CoffeeNate 13 : Kuhlman’s Koffee Review

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It’s really funny that I sang a few bars of Neil Diamond to open the show!  Now Neil Diamond is a trending topic of Twitter…lol.    This week I received two pounds of Kuhlman’s Koffee, one of their Ethiopian Natural Organic Sidamo Guiji and a package of Fair Trade Sumatra Mandheling.  The packaging doesn’t carry any organic or fairtrade certified seals, but the company says that it is certified fairtrade and some are certified organic while others are organic, but not certified.   I found the organic Ethiopian to be

very distinct and unique in flavor and aroma.  The bluberry and floral notes permeate your senses as you both smell and drink.  The flavor is intriguing and inviting, with a notable acidity that compliments the taste.

The Sumatra was not as good in my opinion.  While it is far superior to most popular store brands, it did not capture my imagination or attention.  One thing I wasn’t very crazy about is their website.  You are better off getting the toll free nunber from the website and place your order in that manner.  The site is confusing and difficult to purchase.  While it does not affect the quality of the coffee, it does negatively effect the convenience of shopping online.  One strong point is that Kuhlmans Koffee is offered at an excellent price, $11.75 for a pound.  Most companies offer 12 or even 8 ounce bags as their largest size, but they charge more than $11.75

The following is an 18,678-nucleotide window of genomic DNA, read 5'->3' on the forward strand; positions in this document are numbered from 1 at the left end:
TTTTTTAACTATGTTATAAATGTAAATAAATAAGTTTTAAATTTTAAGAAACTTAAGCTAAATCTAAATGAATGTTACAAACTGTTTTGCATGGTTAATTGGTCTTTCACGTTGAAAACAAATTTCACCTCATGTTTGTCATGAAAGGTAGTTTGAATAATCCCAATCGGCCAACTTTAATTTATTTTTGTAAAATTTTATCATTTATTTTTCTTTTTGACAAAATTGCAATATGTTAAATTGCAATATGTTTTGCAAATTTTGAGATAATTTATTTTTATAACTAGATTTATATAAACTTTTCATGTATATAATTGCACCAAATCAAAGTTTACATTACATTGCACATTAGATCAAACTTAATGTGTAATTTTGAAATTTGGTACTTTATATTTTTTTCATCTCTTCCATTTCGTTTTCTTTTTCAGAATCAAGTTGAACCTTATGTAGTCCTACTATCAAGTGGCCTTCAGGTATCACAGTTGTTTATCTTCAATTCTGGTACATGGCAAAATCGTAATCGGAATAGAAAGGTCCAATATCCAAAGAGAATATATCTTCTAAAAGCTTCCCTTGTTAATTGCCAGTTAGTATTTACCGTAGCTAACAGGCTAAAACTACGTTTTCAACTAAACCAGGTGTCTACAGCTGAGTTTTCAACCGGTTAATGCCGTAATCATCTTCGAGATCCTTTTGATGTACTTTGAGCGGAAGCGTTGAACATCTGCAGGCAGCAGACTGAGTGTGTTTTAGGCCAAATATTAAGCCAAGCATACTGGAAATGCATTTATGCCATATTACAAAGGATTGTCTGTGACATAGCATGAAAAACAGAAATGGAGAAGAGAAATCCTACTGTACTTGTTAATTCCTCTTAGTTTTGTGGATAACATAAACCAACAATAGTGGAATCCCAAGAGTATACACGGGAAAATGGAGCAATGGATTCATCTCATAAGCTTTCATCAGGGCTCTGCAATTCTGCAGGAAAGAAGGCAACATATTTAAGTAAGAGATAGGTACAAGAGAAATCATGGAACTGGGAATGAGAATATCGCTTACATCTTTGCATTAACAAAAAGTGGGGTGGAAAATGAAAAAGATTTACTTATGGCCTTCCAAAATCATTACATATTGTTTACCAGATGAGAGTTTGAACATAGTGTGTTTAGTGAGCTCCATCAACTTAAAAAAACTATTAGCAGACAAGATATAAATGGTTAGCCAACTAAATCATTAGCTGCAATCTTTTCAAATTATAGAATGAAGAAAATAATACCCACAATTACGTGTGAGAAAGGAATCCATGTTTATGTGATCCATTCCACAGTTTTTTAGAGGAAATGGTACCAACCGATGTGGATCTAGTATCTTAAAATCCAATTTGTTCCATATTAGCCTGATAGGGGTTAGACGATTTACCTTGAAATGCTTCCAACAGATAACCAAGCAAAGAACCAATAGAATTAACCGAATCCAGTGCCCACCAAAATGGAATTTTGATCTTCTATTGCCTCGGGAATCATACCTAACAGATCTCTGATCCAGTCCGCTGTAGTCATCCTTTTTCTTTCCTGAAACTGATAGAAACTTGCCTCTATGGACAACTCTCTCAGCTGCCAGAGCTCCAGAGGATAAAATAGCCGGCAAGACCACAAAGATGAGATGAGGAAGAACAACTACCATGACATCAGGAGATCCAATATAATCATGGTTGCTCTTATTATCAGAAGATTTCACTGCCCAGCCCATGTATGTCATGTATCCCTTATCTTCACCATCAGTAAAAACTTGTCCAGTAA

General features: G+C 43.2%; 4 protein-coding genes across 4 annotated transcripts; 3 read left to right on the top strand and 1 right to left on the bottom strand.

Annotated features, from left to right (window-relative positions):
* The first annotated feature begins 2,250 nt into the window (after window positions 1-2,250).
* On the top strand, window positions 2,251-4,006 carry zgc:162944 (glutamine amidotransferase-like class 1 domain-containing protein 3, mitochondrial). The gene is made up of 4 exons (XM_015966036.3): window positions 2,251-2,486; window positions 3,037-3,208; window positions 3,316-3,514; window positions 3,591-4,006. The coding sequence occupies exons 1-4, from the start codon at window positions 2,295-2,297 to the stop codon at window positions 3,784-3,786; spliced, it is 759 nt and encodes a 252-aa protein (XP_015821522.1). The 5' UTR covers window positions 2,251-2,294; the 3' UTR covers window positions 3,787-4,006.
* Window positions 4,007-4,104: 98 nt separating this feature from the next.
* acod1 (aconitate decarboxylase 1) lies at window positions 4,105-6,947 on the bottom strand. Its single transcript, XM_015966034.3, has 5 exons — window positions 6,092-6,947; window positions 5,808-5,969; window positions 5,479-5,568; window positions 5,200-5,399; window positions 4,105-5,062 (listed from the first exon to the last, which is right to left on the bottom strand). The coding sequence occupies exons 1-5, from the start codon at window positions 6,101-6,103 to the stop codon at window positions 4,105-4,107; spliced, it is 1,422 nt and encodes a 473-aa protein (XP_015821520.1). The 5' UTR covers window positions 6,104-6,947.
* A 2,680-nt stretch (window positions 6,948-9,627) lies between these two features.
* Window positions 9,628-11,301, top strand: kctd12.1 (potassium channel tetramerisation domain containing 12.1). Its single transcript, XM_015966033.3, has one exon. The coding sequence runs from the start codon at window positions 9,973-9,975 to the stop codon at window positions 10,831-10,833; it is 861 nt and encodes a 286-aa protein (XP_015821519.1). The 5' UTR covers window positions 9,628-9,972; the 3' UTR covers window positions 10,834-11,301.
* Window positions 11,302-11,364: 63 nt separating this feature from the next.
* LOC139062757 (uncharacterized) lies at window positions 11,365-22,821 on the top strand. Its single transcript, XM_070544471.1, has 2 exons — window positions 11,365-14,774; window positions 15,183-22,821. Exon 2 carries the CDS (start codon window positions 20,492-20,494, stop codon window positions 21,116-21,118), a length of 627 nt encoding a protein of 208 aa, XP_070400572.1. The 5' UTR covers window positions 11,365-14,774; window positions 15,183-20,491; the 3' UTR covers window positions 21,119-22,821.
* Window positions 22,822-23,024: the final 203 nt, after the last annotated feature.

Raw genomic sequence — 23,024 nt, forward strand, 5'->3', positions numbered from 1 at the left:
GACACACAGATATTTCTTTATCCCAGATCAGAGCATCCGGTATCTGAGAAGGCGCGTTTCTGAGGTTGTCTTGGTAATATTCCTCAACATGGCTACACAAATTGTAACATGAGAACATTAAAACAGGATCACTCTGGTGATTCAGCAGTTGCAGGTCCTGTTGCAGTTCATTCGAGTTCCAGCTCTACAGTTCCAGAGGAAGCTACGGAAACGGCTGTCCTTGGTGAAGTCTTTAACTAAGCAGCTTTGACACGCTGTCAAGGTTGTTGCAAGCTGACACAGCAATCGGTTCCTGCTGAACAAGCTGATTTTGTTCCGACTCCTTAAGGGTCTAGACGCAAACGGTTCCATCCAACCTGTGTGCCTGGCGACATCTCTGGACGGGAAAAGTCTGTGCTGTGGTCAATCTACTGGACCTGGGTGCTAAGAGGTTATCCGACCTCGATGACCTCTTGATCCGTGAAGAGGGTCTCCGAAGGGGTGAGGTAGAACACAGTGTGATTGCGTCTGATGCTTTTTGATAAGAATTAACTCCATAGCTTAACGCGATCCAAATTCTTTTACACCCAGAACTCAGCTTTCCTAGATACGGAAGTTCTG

I rate the Ethiopian Natural Sidamo Organic a 92

This week I was asked about the caffeine content, and how it is affected by the roasting process.  Do darker roasts have more, less, or the same caffeine content as lighter roasts?  The answer is surprising to most that lighter roasts contain more of the caffeine we crave than do the dark roasts.  The reason is that a portion of the caffeine that is naturally found in the coffee seed, is burned off during the roasting process as the bean changes visually and chemically.  Too many people equate ‘strength’ to the amount of time a coffee bean is roasted.  You can just as easily have a strong light roast coffee, it’s all in the amount of coffee you use when you brew!  The darker roasts to possess a more prominent and decisive flavor, but it does not impact ‘strength’.

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